In baseball terms, the stalemate between the city and the Goldeyes is now in extra extra innings.
The five-year saga to sign a new lease for Shaw Park hit yet another error as city staff said the financial information provided by the ball club “does not represent a full disclosure.”
The information provided to the city says the team lost money in each of the last two years.
The city’s property, planning and development committee asked for the documents earlier this year and in September, councillors on the executive policy committee said they still hadn’t seen the information.
Tension between the city and Goldeyes owner Sam Katz over the lease has been going on for several years, and a new wrinkle was added late last month after it was revealed he had signed a stadium lease to operate a baseball team in Ottawa.
A report to the executive policy committee published this week contains submissions of revenue and expenses from the ball club.
Facility expenses — utilities, maintenance and supplies and wages — on the documents total $741,892 in 2019 and $762,569 in 2018.
Revenue from three parking lots (1 Portage Ave. E., 110 Pioneer Ave. and 41 Westbrook St.) before income taxes was $311,386 for 2019 and $153,813 for 2018.
The club also reported $45,000 a year in revenue from a sign on land at 110 Pioneer Ave.
The Goldeyes organization says they lost $19,526 in 2019 and $137,193 in 2018.
Paul Olafson, Winnipeg’s interim chief financial officer, concluded the Goldeyes weren’t fully disclosing the information the city wants. What was provided did not include financial details from Riverside Park Management, the not-for-profit entity that acts as the bridge company between the city and the baseball club, he said.
“It does not appear that financial information provided includes any financial disclosure concerning Riverside Park Management. As such, a complete review of the revenue of the Winnipeg Goldeyes and Riverside Park Management cannot be completed,” Olafson wrote in the report.
The Goldeyes also didn’t provide financial information about the support the city gave the club through the “historical granting of municipal taxes and entertainment funding taxes under the master lease agreement,” he said.
“We don’t have the full picture.… We don’t have all the information available to us to understand how the operation works,” Olafson told reporters on Wednesday.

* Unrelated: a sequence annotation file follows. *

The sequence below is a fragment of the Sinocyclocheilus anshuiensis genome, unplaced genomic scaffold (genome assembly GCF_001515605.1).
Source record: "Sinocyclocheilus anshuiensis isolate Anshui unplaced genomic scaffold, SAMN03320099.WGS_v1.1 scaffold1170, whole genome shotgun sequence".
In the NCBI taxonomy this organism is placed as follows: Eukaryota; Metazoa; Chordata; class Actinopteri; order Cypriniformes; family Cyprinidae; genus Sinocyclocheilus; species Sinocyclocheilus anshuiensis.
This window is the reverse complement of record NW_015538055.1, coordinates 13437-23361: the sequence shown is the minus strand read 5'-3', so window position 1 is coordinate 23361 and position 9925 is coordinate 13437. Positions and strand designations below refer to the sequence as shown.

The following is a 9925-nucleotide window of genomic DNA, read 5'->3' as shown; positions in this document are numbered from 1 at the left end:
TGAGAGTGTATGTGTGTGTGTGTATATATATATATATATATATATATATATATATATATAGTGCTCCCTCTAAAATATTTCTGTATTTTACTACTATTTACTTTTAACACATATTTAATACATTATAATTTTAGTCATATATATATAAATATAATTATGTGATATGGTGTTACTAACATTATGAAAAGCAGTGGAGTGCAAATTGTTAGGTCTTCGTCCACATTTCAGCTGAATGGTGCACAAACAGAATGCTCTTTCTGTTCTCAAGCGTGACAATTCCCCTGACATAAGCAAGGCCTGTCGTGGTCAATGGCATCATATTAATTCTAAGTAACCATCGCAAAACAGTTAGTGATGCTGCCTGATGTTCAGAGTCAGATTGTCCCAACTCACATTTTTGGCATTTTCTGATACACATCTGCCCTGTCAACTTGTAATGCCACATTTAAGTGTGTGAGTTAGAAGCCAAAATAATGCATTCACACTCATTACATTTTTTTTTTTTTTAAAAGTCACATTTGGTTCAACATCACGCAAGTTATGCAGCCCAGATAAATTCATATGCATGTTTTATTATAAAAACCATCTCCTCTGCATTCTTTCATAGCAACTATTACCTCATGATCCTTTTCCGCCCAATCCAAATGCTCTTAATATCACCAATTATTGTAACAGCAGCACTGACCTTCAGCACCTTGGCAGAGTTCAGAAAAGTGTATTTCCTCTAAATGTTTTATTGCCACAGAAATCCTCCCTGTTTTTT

Take it or leave it?
The city’s latest offer is a 15-year lease for Shaw Park that would see the team pay annual rent of $75,000 in the first five years, $85,000 in years the following five years and $95,000 in the final years. There are two five-year extensions possible after the 15-year period ends.
The current lease charges $1 per year and expires in three years.
The Goldeyes would continue to receive entertainment tax rebates until fall 2029, then face a review when a similar deal with True North Sports and Entertainment ends.
The city would also gain some revenue from parking on land around the ballpark.
Katz says some of the conditions in the lease are unacceptable. The team must know it will get entertainment tax rebates in the future and needs to retain control over the parking lot, he said in July.
Included in the submissions to the city by the Goldeyes is a report on the contributions the team makes to Winnipeg.
It says the club pays more than $300,000 annually in property and business taxes, generates over $100,000 annually in game-day parking revenue for the city and employs more than 300 full-time and part-time staff, with an annual payroll of $1,700,000.
The report also says the Goldeyes attract more than 270,000 people to the Forks every year and draw thousands of baseball fans from the U.S. to Winnipeg to watch games.
Mayor Brian Bowman wasn’t available to comment Wednesday, but finance committee chair Scott Gillingham said he’ll likely vote for the city’s lease offer, despite gaps in the financial details the Goldeyes have offered.
“I don’t know that we are going to get all the information that we would like to have, particularly because some of the information is proprietary. We ultimately have to make a decision on whether or not we want Goldeyes baseball in Winnipeg, and I, for one, would like to see the Goldeyes continue to play,” Gillingam said.
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